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Dynamics of Complex Fluid-Fluid Interfaces
Description and aim
Complex fluid-fluid interfaces are abundant in nature and in synthetic materials. Examples of such interfaces are found in living cells, liposomes, polymersomes, microbubbles, core-shell nano- and microparticles, and emulsions. The interest in these systems has increased considerably in the past decade, in view of their potential for application in controlled and targeted release systems (in pharmaceutical products, functional food, cosmetics, detergents), medical diagnostics (ultrasound contrast agents), or biotechnology (nano- and microreactors). The dynamic behavior (stress-deformation behavior, mass and heat transfer) of these systems is extremely complicated, and often poorly understood. A better understanding of this behavior is essential for the development of new applications of these materials, with tailored properties.
Classical mono-disciplinary approaches fail to capture the intriguing behavior of these systems. To gain a comprehensive understanding of the dynamics of these materials a multidisciplinary multiscale approach is needed that combines experimental techniques for the determination of interfacial structure and properties, with theoretical modeling and computer simulations. Such an approach requires an integration of the disciplines of nonequilibrium thermodynamics (NET), statistical physics, biophysics, physical chemistry, colloid science, biochemistry, polymer physics, rheology, and computational physics.
The aim of this workshop is to bring together experts in these fields, who share a common interest in modeling the behavior of multiphase systems with complex interfaces. With this workshop we wish to promote a cross fertilization between these disciplines, and stimulate new developments in this exciting field, by identifying key areas for future research. New strategies for combining experimental, theoretical, and numerical methods will be explored, and novel schemes to link information on all relevant length scales of these complex systems will be examined. Specific questions that will be addressed are: 1) Which experimental techniques are best suited for characterization of the macroscopic nonlinear behavior (stress-deformation, mass and energy transfer) of complex interfaces, 2) which structural evaluation methods are available (or need to be developed) to link this behavior to the molecular and colloidal structure of interfaces, 3) how can molecular, mesoscopic, and macroscopic theoretical modeling and computer simulations be used to interpret experimental observations of nonlinear behavior, and 4) what are the current needs of industry with respect to properties of multiphase systems such as emulsions, foam, or encapsulation systems.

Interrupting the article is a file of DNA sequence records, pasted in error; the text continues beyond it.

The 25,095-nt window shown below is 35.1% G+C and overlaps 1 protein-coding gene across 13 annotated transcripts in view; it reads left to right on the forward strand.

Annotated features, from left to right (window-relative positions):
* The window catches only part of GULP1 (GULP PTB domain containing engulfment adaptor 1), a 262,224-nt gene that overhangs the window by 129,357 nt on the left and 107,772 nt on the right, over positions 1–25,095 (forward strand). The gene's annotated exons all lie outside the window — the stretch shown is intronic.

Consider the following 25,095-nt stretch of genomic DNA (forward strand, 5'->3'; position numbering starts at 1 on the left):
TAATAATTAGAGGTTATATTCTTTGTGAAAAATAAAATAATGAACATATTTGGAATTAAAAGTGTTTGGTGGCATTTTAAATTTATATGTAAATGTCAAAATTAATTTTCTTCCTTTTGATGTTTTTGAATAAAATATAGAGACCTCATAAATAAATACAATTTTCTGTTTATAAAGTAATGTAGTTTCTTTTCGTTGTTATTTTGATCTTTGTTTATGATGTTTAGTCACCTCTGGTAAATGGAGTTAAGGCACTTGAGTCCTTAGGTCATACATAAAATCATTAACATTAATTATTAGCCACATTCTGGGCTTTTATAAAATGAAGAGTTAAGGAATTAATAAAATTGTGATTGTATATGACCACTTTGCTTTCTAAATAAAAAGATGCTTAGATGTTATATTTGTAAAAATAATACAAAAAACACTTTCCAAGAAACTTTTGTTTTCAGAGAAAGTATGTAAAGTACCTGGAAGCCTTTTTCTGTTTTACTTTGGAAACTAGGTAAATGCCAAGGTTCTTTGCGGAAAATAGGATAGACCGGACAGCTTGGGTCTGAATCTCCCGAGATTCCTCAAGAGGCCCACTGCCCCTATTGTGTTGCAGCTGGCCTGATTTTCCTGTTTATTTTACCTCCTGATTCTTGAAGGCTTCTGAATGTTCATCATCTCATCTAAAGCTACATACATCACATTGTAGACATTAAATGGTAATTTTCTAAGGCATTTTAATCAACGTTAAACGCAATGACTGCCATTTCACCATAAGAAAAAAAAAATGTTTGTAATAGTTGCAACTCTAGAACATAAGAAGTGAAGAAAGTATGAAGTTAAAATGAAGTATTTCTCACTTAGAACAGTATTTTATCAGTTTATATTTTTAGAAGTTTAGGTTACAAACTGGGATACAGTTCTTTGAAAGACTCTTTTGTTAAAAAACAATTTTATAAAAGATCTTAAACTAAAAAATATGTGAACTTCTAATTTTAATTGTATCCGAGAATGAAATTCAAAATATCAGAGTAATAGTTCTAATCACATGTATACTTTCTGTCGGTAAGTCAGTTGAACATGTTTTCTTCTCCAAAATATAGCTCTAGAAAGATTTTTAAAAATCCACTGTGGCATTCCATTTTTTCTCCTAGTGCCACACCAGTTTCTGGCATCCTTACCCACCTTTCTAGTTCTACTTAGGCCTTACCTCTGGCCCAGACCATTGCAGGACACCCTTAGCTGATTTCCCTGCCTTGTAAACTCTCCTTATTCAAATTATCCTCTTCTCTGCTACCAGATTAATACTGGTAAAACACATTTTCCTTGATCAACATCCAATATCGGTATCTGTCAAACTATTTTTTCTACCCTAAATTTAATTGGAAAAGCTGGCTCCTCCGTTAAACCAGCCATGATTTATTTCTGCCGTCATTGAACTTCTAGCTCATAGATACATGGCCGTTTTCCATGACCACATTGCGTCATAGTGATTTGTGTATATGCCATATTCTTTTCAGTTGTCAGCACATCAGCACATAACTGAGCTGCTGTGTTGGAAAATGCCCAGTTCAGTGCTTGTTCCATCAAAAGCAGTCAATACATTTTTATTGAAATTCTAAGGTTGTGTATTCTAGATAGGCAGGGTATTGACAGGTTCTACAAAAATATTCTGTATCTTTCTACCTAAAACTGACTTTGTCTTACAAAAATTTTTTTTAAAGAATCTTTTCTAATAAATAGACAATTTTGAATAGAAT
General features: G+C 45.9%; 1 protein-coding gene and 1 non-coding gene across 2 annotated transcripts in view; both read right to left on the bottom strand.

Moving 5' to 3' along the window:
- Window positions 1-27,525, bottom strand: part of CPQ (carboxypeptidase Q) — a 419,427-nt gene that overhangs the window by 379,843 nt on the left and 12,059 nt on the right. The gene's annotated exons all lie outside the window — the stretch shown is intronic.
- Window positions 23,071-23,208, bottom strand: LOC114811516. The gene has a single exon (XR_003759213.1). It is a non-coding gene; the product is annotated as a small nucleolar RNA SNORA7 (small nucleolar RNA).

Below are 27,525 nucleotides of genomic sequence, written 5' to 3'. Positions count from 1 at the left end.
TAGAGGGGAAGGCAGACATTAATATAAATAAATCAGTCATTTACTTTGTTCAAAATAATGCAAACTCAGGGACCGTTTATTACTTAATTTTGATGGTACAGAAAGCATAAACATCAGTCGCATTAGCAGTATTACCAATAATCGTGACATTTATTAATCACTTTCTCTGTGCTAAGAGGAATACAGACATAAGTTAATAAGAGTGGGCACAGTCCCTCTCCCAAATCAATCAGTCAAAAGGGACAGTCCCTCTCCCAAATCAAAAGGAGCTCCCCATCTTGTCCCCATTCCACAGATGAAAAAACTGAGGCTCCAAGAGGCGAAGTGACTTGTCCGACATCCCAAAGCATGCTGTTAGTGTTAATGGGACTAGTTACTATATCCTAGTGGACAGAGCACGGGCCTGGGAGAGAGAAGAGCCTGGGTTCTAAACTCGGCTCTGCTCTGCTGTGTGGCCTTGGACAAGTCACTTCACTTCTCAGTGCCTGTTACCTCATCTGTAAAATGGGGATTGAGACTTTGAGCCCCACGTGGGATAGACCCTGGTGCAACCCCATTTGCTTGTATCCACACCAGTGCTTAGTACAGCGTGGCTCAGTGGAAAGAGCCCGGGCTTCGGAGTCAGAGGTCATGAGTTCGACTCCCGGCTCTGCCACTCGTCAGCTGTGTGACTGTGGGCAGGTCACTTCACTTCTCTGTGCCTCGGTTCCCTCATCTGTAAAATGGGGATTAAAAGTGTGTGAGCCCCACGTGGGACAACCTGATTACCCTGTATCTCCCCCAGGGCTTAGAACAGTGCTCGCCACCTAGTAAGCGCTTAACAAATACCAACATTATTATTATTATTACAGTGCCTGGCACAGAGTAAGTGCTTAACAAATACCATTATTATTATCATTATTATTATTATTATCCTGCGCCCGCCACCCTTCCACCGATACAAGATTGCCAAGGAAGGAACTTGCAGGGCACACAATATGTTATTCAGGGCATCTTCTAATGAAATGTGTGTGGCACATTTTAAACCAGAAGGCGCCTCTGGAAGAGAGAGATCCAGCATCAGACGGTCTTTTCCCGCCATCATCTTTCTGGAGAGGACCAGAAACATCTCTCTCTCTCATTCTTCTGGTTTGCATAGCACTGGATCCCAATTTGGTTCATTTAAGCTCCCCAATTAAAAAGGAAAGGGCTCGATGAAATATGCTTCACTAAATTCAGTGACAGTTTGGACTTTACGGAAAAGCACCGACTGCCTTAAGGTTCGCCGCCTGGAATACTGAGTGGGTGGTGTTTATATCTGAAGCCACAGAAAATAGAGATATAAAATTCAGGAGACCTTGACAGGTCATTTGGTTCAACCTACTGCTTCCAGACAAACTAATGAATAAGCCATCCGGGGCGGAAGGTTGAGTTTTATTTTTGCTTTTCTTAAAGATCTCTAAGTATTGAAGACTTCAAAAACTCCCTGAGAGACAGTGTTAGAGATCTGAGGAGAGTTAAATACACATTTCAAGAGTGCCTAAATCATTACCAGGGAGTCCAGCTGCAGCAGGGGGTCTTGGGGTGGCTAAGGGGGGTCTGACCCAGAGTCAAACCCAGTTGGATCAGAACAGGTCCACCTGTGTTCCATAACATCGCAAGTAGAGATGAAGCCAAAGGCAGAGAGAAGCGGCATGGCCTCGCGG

We hope the workshop will act as a seed for future collaborations between the participants, on an international scale. This workshop will help to push forward the boundaries of the field of interfacial dynamics, and provide a stimulus for modeling of nonlinear interfacial behavior in terms of molecular and microstructural parameters of interfaces.